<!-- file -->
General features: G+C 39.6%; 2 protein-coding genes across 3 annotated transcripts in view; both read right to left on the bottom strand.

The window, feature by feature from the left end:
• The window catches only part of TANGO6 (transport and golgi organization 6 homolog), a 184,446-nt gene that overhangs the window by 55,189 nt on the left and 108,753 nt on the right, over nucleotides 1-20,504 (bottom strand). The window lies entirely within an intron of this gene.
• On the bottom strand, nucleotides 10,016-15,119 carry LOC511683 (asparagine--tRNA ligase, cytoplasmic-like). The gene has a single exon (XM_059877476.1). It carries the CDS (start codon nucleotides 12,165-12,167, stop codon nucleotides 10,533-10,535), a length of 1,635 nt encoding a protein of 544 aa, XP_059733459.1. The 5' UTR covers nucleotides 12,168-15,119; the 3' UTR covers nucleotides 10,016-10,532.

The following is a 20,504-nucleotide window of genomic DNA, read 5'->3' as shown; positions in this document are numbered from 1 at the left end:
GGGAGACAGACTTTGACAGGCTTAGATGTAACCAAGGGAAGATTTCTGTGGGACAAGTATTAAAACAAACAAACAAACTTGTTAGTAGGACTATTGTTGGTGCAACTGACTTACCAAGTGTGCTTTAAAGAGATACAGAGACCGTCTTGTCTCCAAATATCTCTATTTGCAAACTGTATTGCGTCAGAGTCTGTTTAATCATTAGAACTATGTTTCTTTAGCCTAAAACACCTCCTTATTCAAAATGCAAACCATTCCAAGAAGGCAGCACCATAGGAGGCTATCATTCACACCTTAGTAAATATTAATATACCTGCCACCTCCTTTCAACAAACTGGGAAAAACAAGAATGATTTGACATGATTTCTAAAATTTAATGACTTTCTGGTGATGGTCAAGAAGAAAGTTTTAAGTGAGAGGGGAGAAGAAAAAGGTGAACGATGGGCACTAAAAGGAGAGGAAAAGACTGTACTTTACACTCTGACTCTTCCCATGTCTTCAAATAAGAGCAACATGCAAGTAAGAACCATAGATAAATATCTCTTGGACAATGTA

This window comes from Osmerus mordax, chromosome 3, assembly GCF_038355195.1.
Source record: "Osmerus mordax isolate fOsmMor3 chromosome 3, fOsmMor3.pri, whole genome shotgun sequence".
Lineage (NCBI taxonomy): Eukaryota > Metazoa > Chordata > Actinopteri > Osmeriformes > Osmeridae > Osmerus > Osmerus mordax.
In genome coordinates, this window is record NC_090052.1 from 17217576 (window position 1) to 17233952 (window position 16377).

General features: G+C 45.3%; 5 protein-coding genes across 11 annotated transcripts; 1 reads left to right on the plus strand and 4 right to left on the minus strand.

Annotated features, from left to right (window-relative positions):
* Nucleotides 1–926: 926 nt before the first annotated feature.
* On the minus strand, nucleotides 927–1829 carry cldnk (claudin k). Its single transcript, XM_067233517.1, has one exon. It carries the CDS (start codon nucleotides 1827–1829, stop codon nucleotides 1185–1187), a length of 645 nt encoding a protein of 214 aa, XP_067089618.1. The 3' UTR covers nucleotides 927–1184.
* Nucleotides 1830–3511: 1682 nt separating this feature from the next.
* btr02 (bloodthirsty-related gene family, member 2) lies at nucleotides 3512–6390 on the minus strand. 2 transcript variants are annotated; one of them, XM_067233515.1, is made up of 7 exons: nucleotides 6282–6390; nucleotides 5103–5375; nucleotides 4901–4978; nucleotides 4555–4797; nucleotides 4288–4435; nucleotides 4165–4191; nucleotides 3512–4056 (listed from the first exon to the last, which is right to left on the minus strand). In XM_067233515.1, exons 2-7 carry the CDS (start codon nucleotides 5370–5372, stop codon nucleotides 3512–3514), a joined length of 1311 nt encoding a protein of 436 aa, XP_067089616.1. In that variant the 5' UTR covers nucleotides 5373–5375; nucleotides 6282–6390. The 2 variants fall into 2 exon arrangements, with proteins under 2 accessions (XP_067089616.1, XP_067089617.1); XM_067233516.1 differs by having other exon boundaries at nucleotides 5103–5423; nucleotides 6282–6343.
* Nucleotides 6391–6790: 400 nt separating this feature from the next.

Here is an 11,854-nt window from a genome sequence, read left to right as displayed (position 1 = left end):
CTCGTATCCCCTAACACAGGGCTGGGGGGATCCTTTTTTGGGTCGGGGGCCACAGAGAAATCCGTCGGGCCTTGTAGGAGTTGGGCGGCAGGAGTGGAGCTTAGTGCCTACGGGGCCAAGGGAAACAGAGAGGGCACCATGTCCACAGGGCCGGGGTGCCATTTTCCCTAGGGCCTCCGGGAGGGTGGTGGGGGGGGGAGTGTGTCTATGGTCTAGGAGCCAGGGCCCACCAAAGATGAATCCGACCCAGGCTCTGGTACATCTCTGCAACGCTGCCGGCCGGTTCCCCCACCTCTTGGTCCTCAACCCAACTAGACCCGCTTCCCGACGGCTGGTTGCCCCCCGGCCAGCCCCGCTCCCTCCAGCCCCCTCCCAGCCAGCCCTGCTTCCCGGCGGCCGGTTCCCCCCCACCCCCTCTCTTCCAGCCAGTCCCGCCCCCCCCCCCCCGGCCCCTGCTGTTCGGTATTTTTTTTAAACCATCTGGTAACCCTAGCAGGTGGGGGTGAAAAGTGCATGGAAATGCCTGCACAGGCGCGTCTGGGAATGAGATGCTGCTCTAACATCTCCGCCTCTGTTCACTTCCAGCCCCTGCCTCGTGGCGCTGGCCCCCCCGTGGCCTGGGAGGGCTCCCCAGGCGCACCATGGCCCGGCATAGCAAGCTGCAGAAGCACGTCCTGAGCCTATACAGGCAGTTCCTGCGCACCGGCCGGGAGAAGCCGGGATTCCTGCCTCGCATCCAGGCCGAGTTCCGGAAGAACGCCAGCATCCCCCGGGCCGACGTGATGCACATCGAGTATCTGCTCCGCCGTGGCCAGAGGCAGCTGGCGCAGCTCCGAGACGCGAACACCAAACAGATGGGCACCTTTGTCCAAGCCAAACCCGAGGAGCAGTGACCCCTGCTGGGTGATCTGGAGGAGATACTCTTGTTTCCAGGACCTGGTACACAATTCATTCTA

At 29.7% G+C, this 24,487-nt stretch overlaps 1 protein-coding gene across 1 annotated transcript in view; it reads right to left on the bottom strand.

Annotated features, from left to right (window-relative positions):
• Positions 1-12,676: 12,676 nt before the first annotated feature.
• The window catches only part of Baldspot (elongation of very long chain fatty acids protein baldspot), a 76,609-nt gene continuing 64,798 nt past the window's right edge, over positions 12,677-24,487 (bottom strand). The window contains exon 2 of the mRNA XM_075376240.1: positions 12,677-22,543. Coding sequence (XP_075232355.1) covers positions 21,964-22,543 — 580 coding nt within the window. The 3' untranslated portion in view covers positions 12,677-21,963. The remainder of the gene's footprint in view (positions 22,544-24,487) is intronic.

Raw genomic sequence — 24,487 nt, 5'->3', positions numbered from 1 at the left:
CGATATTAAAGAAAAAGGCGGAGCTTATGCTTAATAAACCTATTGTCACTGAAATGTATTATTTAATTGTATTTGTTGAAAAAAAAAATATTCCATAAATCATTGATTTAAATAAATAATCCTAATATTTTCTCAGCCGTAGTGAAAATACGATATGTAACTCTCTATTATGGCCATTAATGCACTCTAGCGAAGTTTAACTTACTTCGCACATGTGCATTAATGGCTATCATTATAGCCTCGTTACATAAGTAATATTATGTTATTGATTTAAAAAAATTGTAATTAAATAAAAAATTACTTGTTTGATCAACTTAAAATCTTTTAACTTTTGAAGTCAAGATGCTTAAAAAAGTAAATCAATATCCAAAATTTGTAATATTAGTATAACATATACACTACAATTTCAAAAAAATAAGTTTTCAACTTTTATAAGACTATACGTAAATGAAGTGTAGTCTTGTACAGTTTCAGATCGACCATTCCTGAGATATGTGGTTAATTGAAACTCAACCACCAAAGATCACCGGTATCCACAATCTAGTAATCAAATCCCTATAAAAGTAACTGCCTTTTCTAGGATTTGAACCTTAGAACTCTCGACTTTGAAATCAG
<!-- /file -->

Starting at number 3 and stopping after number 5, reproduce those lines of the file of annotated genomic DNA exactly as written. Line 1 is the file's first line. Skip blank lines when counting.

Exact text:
• The window catches only part of TANGO6 (transport and golgi organization 6 homolog), a 184,446-nt gene that overhangs the window by 55,189 nt on the left and 108,753 nt on the right, over nucleotides 1-20,504 (bottom strand). The window lies entirely within an intron of this gene.
• On the bottom strand, nucleotides 10,016-15,119 carry LOC511683 (asparagine--tRNA ligase, cytoplasmic-like). The gene has a single exon (XM_059877476.1). It carries the CDS (start codon nucleotides 12,165-12,167, stop codon nucleotides 10,533-10,535), a length of 1,635 nt encoding a protein of 544 aa, XP_059733459.1. The 5' UTR covers nucleotides 12,168-15,119; the 3' UTR covers nucleotides 10,016-10,532.

The following is a 20,504-nucleotide window of genomic DNA, read 5'->3' as shown; positions in this document are numbered from 1 at the left end: